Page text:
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  The aesthetic properties of objects, in philosophy supervene upon their physical properties. That is, if two objects have the same physical properties then they must have the same aesthetic properties. If two objects have exactly the same physical properties and one is beautiful, then the other object must also be beautiful.

Similarly, the ethical properties of actions supervene upon their non-ethical properties. That is, if two acts have exactly the same non-ethical properties, then they must have exactly the same moral properties. If two actions are exactly alike in all non-moral respects and one is wicked, then the other action must also be wicked.

Materialists often claim that mental properties supervene upon physical properties. They claim that if two creatures have exactly the same physical properties, then they must have exactly the same mental properties. If two creatures are exactly alike in all physical respects and one is in pain, then the other must also be in pain. In contrast, dualists hold that mental phenomena are non-physical, and therefore allow that there could be two creatures exactly alike physically, one of whom has a non-physical mind and is in pain, the other of which does not have a mind and so is not in pain. AJ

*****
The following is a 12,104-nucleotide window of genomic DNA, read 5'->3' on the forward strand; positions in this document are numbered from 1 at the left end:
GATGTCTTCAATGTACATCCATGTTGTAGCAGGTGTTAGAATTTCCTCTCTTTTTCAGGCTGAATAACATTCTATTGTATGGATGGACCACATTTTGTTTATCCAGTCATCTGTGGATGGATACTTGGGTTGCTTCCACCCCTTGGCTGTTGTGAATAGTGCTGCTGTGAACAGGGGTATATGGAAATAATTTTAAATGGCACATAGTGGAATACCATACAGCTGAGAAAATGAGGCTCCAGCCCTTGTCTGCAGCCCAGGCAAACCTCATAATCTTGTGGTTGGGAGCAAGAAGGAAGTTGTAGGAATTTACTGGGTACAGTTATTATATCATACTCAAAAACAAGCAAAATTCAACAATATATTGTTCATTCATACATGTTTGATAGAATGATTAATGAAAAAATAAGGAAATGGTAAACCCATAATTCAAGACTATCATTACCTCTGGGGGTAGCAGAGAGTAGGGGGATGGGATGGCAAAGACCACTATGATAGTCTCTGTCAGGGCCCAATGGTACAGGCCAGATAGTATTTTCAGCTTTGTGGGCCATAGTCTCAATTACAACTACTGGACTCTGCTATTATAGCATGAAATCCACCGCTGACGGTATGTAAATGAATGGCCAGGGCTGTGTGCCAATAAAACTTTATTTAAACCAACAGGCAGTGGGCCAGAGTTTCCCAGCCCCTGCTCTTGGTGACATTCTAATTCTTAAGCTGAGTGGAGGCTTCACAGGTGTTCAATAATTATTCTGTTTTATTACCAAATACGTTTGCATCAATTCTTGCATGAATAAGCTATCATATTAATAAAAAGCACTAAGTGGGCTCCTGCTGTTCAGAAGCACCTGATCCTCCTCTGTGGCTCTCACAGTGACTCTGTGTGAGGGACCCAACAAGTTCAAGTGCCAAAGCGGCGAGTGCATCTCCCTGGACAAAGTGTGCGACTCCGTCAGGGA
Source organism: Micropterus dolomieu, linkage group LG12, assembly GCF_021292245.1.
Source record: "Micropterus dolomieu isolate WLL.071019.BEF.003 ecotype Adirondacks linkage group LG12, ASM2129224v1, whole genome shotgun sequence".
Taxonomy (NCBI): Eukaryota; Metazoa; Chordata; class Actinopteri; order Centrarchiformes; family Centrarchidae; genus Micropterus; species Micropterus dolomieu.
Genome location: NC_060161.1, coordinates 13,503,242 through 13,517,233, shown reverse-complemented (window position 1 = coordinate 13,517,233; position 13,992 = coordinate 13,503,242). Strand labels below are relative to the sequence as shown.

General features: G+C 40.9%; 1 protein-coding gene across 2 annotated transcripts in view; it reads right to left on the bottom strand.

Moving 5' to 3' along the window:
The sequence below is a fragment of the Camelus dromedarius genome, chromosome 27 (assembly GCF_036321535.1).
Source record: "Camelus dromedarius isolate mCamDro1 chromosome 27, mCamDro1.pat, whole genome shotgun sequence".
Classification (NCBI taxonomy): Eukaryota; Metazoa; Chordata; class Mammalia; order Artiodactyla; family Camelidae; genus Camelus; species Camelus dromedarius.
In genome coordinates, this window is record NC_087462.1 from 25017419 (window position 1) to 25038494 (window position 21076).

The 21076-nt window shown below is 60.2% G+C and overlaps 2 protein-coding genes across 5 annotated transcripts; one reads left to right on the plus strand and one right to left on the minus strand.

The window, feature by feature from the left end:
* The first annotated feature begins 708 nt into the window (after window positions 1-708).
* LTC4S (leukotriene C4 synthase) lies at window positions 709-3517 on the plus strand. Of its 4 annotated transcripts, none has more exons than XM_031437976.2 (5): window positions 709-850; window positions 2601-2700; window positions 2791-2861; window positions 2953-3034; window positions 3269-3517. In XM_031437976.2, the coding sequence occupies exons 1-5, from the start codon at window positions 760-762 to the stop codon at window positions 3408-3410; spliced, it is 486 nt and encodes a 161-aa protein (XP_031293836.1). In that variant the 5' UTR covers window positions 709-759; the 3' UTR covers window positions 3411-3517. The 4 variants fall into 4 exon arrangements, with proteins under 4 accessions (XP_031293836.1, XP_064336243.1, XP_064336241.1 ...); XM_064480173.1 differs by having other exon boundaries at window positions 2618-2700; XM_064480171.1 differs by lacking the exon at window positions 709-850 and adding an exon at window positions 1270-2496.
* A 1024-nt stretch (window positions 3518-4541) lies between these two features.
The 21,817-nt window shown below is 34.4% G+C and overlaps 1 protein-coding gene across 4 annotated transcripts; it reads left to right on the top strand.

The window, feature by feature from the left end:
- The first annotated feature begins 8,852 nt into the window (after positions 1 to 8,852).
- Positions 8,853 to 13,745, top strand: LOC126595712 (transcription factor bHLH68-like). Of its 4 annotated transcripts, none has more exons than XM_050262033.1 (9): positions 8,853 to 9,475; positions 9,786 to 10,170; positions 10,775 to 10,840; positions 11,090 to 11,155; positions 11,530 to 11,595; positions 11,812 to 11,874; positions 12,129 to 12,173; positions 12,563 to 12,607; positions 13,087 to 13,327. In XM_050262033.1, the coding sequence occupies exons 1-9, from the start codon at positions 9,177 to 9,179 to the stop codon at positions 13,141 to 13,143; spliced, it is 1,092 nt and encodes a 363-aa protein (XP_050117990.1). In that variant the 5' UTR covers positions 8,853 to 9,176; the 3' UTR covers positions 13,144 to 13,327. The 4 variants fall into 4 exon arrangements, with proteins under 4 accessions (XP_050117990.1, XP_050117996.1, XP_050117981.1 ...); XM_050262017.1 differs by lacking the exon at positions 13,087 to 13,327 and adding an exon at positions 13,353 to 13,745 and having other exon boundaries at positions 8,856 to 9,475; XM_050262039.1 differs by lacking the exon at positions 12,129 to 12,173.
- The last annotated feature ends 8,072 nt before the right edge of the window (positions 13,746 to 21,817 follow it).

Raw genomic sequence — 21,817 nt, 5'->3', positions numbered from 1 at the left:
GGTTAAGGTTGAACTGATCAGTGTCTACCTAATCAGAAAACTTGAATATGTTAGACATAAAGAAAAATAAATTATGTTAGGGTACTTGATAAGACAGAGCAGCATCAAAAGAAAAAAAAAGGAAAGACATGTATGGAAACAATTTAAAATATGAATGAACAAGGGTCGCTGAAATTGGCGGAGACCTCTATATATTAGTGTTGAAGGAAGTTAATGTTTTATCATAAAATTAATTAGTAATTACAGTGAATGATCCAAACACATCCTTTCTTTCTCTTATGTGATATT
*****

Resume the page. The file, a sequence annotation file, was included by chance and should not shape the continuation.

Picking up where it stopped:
See also dualism; materialism.Further reading S. Blackburn, Spreading The Word; , C. McGinn, The Character of Mind.



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